2) Some Western analysts have argued in recent days that Putin is scoring a massive victory by taking Crimea with pretty much no resistance. But it seems to me that this action was taken not as a triumphant victory but as an effort to avoid what Putin perceived to be a complete geopolitical rout in the aftermath of the defeat of Yanukovych. This seems quite short-sighted to me, as without the Russian intervention the Maidan forces were likely to fall to squabbling and would have most likely come to a relatively quick accommodation with Moscow. Now, it appears that the likeliest scenario is that Putin gets Crimea as a client state (or new province to subsidize) while permanently losing any influence in the rest of Ukraine. The majority of Ukrainians in eastern and southern Ukraine have no desire to be ruled by Putin and will support their leadership while the threat of Russian invasion persists, absent any really stupid polarizing actions on the part of said leadership. I would count this as a net strategic loss for Putin.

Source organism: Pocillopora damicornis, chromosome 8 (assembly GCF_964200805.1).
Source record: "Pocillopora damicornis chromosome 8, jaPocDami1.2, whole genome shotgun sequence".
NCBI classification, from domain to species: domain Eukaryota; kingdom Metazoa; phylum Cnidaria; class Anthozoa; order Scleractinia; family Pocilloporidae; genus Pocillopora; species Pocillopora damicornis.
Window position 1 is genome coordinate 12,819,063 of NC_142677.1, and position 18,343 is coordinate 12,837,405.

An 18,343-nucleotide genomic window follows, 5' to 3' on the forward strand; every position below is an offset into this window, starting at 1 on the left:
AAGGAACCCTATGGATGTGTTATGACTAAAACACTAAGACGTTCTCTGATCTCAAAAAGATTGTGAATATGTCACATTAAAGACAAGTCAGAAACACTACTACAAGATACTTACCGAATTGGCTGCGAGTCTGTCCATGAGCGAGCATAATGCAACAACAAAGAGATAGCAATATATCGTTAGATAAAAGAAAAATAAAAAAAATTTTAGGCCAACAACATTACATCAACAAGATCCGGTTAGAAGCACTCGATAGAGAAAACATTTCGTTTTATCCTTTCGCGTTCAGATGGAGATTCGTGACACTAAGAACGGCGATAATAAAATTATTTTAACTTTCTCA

The second likeliest scenario is a Russian intervention in eastern Ukraine, leading to a quite bloody and potentially long-lasting conflict with Russian troops involved. Even though Russia would be likely to win such a war, the result would be long term instability on Russia’s immediate border, with guerrilla warfare likely for some time. And Russia would have to bear the full cost of supporting Ukraine for the foreseeable future. This would be an even bigger strategic loss for Putin.